Top Cancer-Fighting Foods
As researchers continue to wage war against cancer, many have begun to focus on what could be the most promising ammunition to date: diet.
When it comes to a diet rich in cancer-fighting substances, most experts agree that it should consist of a predominantly plant-based diet. That seemingly simple advice could mean a drastic change in diet for many people.
This B-complex vitamin can be found in many 'good for you' foods. Plus, manufacturers of cereals, pastas, and breads often fortify their products with folate.
In a large-scale study, researchers evaluated the effects of folate on more than 27,000 male smokers between ages 50 and 69. Men who consumed at least the recommended daily allowance of folate -- about 400 micrograms -- cut by half their risk of developing pancreatic cancer.
Starting with breakfast, a glass of orange juice is high in folate; so are most cereals (check the box to see how much). For lunch, try a hearty salad with either spinach or romaine leaves. Top it with dried beans or peas for an extra boost. Snack on a handful of peanuts or an orange. At dinner, choose asparagus or Brussels sprouts as your vegetable.
This fat-soluble vitamin which helps absorb calcium to build strong teeth and bones may also build protection against cancer. Researchers suggest that vitamin D curbs the growth of cancerous cells.
When it comes to a diet rich in cancer-fighting substances, most experts agree that it should consist of a predominantly plant-based diet.
A report presented at the latest meeting of the American Association for Cancer Research (AACR) showed a link between increased vitamin D intake and reduced breast cancer risk. It found vitamin D to lower the risk of developing breast cancer by up to 50%. Vitamin D may also improve survival rates among lung cancer patients.
While vitamin D is often associated with milk, high concentrations also can be found in these seafood choices: cod, shrimp, and Chinook salmon. Eggs are another good source. And don't forget sunshine. In just 10 minutes, you can soak up as much as 5,000 IU of vitamin D if you expose 40% of your body to the sun, without sunscreen.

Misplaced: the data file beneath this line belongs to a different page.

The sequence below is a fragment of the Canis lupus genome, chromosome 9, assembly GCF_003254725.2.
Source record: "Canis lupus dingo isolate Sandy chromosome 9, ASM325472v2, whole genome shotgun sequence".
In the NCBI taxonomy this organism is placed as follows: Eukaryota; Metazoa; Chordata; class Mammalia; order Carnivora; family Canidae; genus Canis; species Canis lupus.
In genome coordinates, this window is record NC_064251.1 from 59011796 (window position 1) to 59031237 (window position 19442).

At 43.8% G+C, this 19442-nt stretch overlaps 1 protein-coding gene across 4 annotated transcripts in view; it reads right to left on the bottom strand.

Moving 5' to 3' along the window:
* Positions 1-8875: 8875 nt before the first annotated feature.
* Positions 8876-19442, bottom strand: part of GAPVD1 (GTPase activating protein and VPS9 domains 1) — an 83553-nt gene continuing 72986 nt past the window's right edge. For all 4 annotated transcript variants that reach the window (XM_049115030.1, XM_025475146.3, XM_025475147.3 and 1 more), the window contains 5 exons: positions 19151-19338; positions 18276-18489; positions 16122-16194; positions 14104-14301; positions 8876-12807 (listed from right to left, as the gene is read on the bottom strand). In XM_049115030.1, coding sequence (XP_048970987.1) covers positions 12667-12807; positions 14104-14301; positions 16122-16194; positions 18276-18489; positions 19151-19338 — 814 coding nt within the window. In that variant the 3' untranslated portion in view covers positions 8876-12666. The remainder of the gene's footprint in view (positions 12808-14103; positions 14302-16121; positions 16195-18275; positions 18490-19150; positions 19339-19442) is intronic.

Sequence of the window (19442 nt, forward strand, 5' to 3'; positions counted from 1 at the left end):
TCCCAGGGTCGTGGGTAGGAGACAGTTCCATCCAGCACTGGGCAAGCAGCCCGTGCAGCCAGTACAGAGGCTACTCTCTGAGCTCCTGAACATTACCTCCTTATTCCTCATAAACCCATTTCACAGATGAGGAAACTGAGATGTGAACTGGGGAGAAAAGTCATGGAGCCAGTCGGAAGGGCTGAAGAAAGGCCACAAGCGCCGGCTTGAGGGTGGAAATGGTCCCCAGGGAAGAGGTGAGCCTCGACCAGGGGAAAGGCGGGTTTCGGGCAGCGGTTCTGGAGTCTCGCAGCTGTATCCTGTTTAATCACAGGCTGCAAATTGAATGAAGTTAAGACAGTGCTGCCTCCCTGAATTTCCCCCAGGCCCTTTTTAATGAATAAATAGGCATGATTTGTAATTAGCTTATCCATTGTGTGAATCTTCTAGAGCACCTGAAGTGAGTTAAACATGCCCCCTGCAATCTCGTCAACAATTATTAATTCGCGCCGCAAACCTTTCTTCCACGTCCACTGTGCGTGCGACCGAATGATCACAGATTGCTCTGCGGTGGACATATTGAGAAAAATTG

If you enjoy sipping tea, you'll be happy to know that it appears promising against some forms of cancer.
Like many plant-based foods, tea contains flavonoids, known for their antioxidant effects. One flavonoid in particular, kaempferol, has shown protective effects against cancer.
A large-scale study evaluating kaempferol intake of more than 66,000 women showed that those who consumed the most of it had the lowest risk of developing ovarian cancer. A separate study showed a link between consuming flavonoids and reducing the risk of breast cancer.
Hot tea can be warming in the winter; ice tea offers cool refreshment in the summer. So enjoy tea year-round to boost cancer prevention.
They may not have been your favourite as a kid, but cruciferous vegetables -- members of the cabbage family that include kale, turnip greens, cabbage, cauliflower, broccoli, and Brussels sprouts -- can help you ward off cancer.
In lab experiments, substances released during either cutting or chewing cruciferous vegetables produced a cancer-killing effect.
Recent studies on cruciferous vegetables show promising results against prostate and colon cancers. In mice grafted with human prostate tumours and then treated with one of these cancer-killing substances, tumours began to shrink to half their size after 31 days.